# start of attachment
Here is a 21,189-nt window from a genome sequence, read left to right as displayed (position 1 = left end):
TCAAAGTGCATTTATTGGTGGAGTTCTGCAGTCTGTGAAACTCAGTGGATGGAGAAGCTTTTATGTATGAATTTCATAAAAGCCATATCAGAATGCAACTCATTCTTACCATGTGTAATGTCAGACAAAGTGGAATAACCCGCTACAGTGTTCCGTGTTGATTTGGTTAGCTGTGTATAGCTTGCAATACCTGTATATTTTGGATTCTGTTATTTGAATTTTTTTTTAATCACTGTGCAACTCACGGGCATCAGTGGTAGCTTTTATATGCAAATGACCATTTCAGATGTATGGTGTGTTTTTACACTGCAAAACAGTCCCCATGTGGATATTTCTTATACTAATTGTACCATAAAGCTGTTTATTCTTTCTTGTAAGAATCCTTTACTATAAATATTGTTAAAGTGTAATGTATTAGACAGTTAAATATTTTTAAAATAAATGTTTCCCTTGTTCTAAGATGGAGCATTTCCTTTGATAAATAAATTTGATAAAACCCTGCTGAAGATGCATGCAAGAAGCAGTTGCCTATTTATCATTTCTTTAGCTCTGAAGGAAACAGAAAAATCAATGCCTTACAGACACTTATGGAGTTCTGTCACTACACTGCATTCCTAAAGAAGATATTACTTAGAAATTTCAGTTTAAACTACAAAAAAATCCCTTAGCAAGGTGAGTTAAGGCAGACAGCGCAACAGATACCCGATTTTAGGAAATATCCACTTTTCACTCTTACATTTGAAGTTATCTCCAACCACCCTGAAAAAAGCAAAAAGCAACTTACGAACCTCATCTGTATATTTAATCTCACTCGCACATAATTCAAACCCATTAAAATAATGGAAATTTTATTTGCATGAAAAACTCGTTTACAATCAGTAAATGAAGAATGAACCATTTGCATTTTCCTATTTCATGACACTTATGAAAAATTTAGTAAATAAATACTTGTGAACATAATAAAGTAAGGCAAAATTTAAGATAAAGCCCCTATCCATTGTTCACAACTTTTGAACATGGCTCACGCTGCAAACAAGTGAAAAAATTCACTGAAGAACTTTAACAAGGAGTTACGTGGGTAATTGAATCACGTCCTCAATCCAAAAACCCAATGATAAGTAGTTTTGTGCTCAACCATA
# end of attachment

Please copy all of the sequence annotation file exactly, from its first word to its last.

Here is a 21,189-nt window from a genome sequence, read left to right as displayed (position 1 = left end):
TCAAAGTGCATTTATTGGTGGAGTTCTGCAGTCTGTGAAACTCAGTGGATGGAGAAGCTTTTATGTATGAATTTCATAAAAGCCATATCAGAATGCAACTCATTCTTACCATGTGTAATGTCAGACAAAGTGGAATAACCCGCTACAGTGTTCCGTGTTGATTTGGTTAGCTGTGTATAGCTTGCAATACCTGTATATTTTGGATTCTGTTATTTGAATTTTTTTTTAATCACTGTGCAACTCACGGGCATCAGTGGTAGCTTTTATATGCAAATGACCATTTCAGATGTATGGTGTGTTTTTACACTGCAAAACAGTCCCCATGTGGATATTTCTTATACTAATTGTACCATAAAGCTGTTTATTCTTTCTTGTAAGAATCCTTTACTATAAATATTGTTAAAGTGTAATGTATTAGACAGTTAAATATTTTTAAAATAAATGTTTCCCTTGTTCTAAGATGGAGCATTTCCTTTGATAAATAAATTTGATAAAACCCTGCTGAAGATGCATGCAAGAAGCAGTTGCCTATTTATCATTTCTTTAGCTCTGAAGGAAACAGAAAAATCAATGCCTTACAGACACTTATGGAGTTCTGTCACTACACTGCATTCCTAAAGAAGATATTACTTAGAAATTTCAGTTTAAACTACAAAAAAATCCCTTAGCAAGGTGAGTTAAGGCAGACAGCGCAACAGATACCCGATTTTAGGAAATATCCACTTTTCACTCTTACATTTGAAGTTATCTCCAACCACCCTGAAAAAAGCAAAAAGCAACTTACGAACCTCATCTGTATATTTAATCTCACTCGCACATAATTCAAACCCATTAAAATAATGGAAATTTTATTTGCATGAAAAACTCGTTTACAATCAGTAAATGAAGAATGAACCATTTGCATTTTCCTATTTCATGACACTTATGAAAAATTTAGTAAATAAATACTTGTGAACATAATAAAGTAAGGCAAAATTTAAGATAAAGCCCCTATCCATTGTTCACAACTTTTGAACATGGCTCACGCTGCAAACAAGTGAAAAAATTCACTGAAGAACTTTAACAAGGAGTTACGTGGGTAATTGAATCACGTCCTCAATCCAAAAACCCAATGATAAGTAGTTTTGTGCTCAACCATA